Tomorrow night, after a lengthy break, the Milwaukee Admirals will begin their 2023 Calder Cup playoffs campaign. Milwaukee, which finished second in the AHL’s Central Division with 89 points, will take on the third-place Manitoba Moose, which finished the regular season with 84 points. That showdown is a rematch of their 2022 Calder Cup playoffs bout, which the Admirals won in five games.
With a rejuvenated roster thanks to reinforcements from Nashville, there are high expectations for the Admirals; the Preds’ farm club hasn’t won a title since 2003-04 and has won just one playoff round in the past decade.
In the regular season, Milwaukee went 4-3-1 against the Moose, outscoring them 26 goals to 24. Below, I analyze how Milwaukee stacks up against Manitoba in each aspect of the game and provide some outstanding questions that will be prevalent in this series.
Heading into the postseason, the Milwaukee Admirals have 18 forwards on their roster, not including Jachym Kondelik and Markus Nurmi who are injured. That means Karl Taylor will have some major lineup decisions to make, but it also means he has plenty of depth should he need to mix things up.
Take a look at the likely locks for this forward lineup, and it’s a scary bunch. In their top six, Milwaukee will likely roll out Luke Evangelista, Phil Tomasino, Mark Jankowski, Kiefer Sherwood, John Leonard, and Cole Schneider. That’s four players who spent much of the season in the NHL and then the team’s top two scorers this year (Schneider -51, Leonard – 44).
The Admirals scored the sixth-most goals in the AHL this season (238), averaging over 3.30 goals per game. Those top two lines will be leaned on to catalyze this team on the scoresheet, but with an expanded lineup, Milwaukee’s bottom six can provide a nearly as impressive scoring punch. Egor Afanasyev, Anthony Angello, and Michael McCarron seem like they have their spot in the lineup sewed up, so does Karl Taylor then go with more size—Isaac Ratcliffe, Zach Sanford, Austin Rueschhoff—or more skill—Jimmy Huntington, Simon Knak, Joakim Kemell?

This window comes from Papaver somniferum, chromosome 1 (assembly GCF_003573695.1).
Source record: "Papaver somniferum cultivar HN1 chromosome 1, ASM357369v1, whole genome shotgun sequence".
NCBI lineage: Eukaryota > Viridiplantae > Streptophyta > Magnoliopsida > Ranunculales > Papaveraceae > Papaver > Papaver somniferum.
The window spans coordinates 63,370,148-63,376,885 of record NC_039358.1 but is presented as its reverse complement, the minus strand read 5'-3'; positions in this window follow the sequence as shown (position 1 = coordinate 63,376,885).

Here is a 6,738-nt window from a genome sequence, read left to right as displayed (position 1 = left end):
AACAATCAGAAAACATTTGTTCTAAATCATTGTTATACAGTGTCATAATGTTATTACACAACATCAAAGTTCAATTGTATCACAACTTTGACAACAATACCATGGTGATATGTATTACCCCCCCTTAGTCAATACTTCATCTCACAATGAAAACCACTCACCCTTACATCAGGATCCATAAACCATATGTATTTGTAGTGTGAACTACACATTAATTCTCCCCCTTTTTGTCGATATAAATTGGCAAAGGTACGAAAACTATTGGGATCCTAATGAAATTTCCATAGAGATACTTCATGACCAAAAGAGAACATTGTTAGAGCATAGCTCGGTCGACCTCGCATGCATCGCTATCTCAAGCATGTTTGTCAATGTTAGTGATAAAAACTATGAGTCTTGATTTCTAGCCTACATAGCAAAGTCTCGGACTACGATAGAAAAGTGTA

Regardless of Taylor’s lineup decisions, keep an eye on John Leonard, who led the team with 14.0 shot attempts per 60 minutes (at even strength), and Cole Schneider, who led the way with 6.9 high-danger shot attempts per 60 minutes this year.
In transition, Milwaukee was very solid at maintaining possession when skating the puck into the offensive zone this year, and only three forwards dumped the puck in more than they carried it: Cole Schneider, Austin Rueschhoff, and Tommy Apap. Look to Evangelista (76.9% success rate), Huntington (93.3%), Tomasino (93.3%), and Sherwood (77.8%) to lead the way in gaining the offensive zone and establishing a cycle in this series.
For the Moose, a lot of things can change if the Vegas Golden Knights take down the Winnipeg Jets, who are facing elimination tonight, in the Stanley Cup playoffs.
Their forward group is really led by a trio of lethal scorers: Dominic Toninato, Jansen Harkins, and Alex Limoges. Those three combined for 139 points in the regular season, and they were instrumental in catalyzing the Moose’s offense, recording a point on 62.9%, 81.6%, and 70.5%, respectively, of the even-strength goals they were on the ice for.